Ah, Lego sets. For generations, these colorful bricks have been woven into the fabric of childhood. Millennials, in particular, will remember Lego with as much fondness as they remember Barbie, Hot Wheels, and Transformers.
These days, though, the prices of certain Lego sets can make your hair stand on end. Not every kid is Richie Rich, you know.
As with other collectible items, such as trading cards and comic books, the financial worth of these Lego sets is not determined by their inherent value. (You managed to fit a thousand round pegs into a thousand round holes? Good for you!)
Rather, a Lego set gets crazy expensive because there aren’t too many of its kind in existence or because it vigorously stimulates the imagination of an obsessed fanbase, and the manufacturers are raring to take advantage. Want to pretend that you’re piloting a ship across a galaxy far, far away? Pay up, Han Solo.
Fans will fork over A LOT
Every online list of the most expensive Lego sets is teeming with treasures that would drive nerds to tears.
Thanks to the popularity of superhero movies, business is booming in the superhero merchandise department. For $358, you can unleash the chaos of an Arkham asylum breakout, which features Batman and a whole bunch of iconic villains that he has to rein in. If you’re a Marvel loyalist, you can get your hands on a S.H.I.E.L.D Helicarrier (inhabited by Captain America, Black Widow, and Nick Fury) for $794.99.
As far as realms of fantasy go, there is no franchise that lords it over the Lego industry quite like Star Wars. Moved by the Force (and, perhaps, FOMO), Star Wars devotees will lay it all on the line to possess a B-Wing Starfighter ($799.99), a Death Star ($1,089.99), and a Super Star Destroyer ($2,298.99).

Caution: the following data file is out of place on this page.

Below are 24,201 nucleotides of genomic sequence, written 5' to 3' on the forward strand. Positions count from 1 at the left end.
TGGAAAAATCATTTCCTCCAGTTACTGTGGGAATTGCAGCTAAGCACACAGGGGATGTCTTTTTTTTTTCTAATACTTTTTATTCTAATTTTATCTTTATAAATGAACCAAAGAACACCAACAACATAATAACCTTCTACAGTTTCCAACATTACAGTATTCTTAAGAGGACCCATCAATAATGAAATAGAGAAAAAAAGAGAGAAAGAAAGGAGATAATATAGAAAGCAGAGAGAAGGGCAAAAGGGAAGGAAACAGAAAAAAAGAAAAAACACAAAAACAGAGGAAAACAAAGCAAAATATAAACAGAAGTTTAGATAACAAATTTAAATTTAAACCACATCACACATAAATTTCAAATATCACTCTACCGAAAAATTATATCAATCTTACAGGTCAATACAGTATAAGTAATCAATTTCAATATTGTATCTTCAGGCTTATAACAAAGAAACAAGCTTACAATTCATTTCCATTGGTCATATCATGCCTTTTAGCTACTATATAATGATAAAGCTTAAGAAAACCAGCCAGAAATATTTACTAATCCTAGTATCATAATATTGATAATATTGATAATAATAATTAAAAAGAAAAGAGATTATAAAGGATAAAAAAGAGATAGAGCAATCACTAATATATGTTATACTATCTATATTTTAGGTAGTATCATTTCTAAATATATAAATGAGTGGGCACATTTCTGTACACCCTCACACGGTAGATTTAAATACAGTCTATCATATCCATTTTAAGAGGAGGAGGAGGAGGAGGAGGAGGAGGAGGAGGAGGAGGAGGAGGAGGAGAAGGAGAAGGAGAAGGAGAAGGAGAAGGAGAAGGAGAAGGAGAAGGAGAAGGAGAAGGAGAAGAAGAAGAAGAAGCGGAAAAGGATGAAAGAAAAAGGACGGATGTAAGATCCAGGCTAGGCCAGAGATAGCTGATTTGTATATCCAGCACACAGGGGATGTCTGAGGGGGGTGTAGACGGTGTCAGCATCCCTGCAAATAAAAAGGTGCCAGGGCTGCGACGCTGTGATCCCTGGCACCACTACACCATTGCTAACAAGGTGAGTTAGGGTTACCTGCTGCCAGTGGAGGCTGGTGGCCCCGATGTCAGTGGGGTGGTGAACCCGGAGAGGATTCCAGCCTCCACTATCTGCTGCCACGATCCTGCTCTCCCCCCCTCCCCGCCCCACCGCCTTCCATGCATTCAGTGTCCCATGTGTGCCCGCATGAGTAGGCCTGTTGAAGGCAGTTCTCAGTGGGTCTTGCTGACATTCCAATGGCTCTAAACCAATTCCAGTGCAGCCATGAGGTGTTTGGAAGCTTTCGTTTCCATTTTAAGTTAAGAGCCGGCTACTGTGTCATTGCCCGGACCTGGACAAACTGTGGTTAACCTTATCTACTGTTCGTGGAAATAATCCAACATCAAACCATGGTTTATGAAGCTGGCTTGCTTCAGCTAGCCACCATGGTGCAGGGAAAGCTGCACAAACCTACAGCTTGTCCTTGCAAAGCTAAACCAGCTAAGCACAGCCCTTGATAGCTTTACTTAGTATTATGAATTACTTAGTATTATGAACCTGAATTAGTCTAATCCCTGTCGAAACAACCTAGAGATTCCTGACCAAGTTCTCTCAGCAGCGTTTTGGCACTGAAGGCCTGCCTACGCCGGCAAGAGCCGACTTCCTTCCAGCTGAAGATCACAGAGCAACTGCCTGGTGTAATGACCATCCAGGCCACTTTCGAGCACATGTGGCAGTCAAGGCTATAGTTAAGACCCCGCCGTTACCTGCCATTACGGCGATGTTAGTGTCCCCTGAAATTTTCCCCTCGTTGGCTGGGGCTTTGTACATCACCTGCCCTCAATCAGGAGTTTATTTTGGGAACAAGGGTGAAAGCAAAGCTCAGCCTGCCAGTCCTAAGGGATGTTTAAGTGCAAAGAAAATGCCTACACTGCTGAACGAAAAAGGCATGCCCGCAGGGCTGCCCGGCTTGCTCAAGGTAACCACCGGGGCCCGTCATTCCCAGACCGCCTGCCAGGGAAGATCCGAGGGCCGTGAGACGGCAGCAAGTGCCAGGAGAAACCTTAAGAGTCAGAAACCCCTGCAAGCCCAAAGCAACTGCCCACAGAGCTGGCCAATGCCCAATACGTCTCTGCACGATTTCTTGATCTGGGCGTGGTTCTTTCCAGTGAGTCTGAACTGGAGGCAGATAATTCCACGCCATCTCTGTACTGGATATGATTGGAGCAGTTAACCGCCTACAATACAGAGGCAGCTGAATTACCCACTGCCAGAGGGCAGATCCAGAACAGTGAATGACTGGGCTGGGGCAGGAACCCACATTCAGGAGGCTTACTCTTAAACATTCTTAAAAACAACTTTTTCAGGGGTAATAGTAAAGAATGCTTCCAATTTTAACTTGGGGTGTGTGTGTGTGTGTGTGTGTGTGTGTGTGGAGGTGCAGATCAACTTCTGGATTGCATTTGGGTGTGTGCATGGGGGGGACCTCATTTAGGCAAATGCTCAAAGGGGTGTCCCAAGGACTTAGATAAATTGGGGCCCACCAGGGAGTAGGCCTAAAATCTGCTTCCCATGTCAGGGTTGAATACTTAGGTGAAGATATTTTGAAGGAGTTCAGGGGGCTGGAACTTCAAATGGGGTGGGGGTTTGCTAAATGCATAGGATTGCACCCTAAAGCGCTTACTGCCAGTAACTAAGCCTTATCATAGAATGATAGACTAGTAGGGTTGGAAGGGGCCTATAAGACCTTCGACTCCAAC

(Need we remind you that these sets consist of thousands of pieces? Constructing them will take some time, so don’t go throwing fits like Kylo Ren in Episode 7.)
Let’s get real with Lego
If fictitious universes aren’t your cup of tea, you can instead spend big on Lego sets that resemble true-to-life objects and attractions.
There is a wide catalog of real-world vehicles rendered in Lego. These include the Ferrari 488 ($169.95), the BMW M 1000 ($240), and Bugatti Chiron ($446.95). Plus, if you’re a fan of Maersk container ships (because, seriously, who isn’t?), you can get the Maersk Line Triple-E for around $489.97.
Feel like traveling the world? Do it from the safety of your home as you pick up one iconic landmark after another. Build your own Leaning Tower of Pisa ($232.81), put up the Sydney Opera House ($550), and reconstruct the Taj Mahal ($699.95).
Most expensive…and most confusing?
You’d think that world-renowned tourist spots would reign supreme as the most expensive Lego sets. Surprise, surprise: They don’t.
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We won’t even try to categorize them. Each of these Lego sets is a category unto itself.
- Monorail Airport Shuttle (Priced at around $5,300 because every kid’s biggest dream is to ride an airport shuttle)
- H.C. Andersen’s Clumsy Hans, 2015 edition (Varying sources claim that this set is either $3,733 or $7,375. In case you didn’t know, “Clumsy Hans” is a story written by the Hans Christian Andersen, he of “The Ugly Duckling” fame.)
Let that last one sink in. A toy set inspired by a relatively obscure fairy tale reportedly fetches more than $7,000!
Just wait till the Lego version of “The Emperor’s New Clothes” comes out. Now that would be priceless.
(Note: The prices specified in this article were current at the time of writing.)